Yesterday I posted pictures of a quilt top that I said reminded me of a Gee’s bend Quilt
here is the top again
Here is what Wikipedia has to say about Gee’s Bend Quilts:
Calvin Trillin devoted a 1969 The New Yorker piece to the opening of the community’s new sewing center, paid for with quilting bee revenues. In 1983, an exhibit in Birmingham sponsored by the Alabama Humanities Foundation included several of Rothstein’s photographs of Gee’s Bend, and an oral history project at the Birmingham Public Library sent new researchers and a photographer to document a new generation of residents. Nevertheless the residents themselves have expressed some doubt that the attention they have received has improved their lot in life. In 1985, local historian Kathryn Tucker Windham reported: “They say, ‘Ain’t nothing ever happened.'”
And then in 2002, an exhibition of their art work opened at the Museum of Fine Arts, Houston, organized by the Tinwood Alliance and everything changed. The show went to the Whitney Museum in New York City and their art was hailed as “some of the most miraculous work of art America has produced.” The show subsequently traveled to numerous other museums and the women have found gallery representation for their art. In June 2006, a second exhibition of quilts opened at the Museum of Fine Arts, Houston, also organized by the Tinwood Alliance, called “Gee’s Bend: The Architecture of the Quilt.” It traveled to seven additional museums, including the Smithsonian, the final stop of the nationwide tour was the Philadelphia Museum of Art at the end of 2008. Many of the quilt makers have become well known and have traveled extensively to talk about their community and their art. Many now have real incomes for the first time and their work, and its success, has helped to reunite and revive a dying community. In August 2006, the United States Postal Service released a sheet of ten commemorative stamps bearing images of Gee’s Bend quilts sewn between c.1940 and 2001.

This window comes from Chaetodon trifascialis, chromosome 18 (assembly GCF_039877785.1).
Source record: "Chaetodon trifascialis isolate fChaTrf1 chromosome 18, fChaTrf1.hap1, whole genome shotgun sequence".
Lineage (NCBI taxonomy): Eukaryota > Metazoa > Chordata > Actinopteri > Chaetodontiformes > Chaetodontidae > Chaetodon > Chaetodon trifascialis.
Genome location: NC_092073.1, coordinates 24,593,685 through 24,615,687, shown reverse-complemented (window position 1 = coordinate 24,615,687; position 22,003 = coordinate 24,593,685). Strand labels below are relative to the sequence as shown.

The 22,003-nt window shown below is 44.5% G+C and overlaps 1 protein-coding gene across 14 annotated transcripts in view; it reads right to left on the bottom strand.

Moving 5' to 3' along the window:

I mentioned that I was not sure about the quilting style that would be the most appropriate. I had never seen a gee’s Bend quilt up close and personal.
Bill Volckening, who sold me the quilt top, also happens to own a Gee’s Bend Quilt made by Lucy Mingo, and suggested that looking at the quilting on that quilt would be a good idea to get a feel for the approach to quilting this one.. The quilt is called Bible Story and Bill has provided these pictures of the quilt.
He has written about the quilt on His blog Wonkyworld and here are a few of the posts
And a brief bit on Lucy Mingo
“You know, we had hard times. We worked in the fields, we picked cotton, and sometimes we had it and sometimes we didn’t. And so you look at your quilt and you say, “This is some of the old clothes that I wore in the fields. I wore them out, but they’re still doing good. ”—Lucy Mingo
Born in Rehoboth, a settlement just north of Gee’s Bend, Lucy Mingo grew up picking crops, cooking for her family, and walking four miles to and from school each day. Her father worked as a longshoreman in Mobile. Mingo married her husband, David, in 1949, and together they raised ten children. In 1965, she joined Dr. Martin Luther King, Jr., on a march to Selma and also bravely registered to vote in Camden, Alabama, with other residents of Gee’s Bend. In 2006, Mingo and her daughter, Polly Raymond, received a Folk Arts Apprenticeship grant, given by the Alabama State Council on the Arts, which matches master artists with apprentices. The grant covered the costs of Mingo teaching her daughter how to quilt.
When I was relatively new to quilting, and just beginning to learn a bit about quilt history I was not sure what to make of quilts like these. It seemed as if they didn’t know how to make a quilt “the right way”. I don’t think that any more…there is no “right way”! There is your way, and when you make a quilt your way it becomes an individual expression, and that is what makes a quilt into art.
When I work on quilting a vintage or antique quilt top I am often tempted to try to make it perfect, but I try to remember that I am finishing up the expression of a quilter from the past. I don’t want to totally wipe out their artistic contribution to the quilt, I want to bring it to completion in a way that I hope they would approve of.
I can’t wait to get started!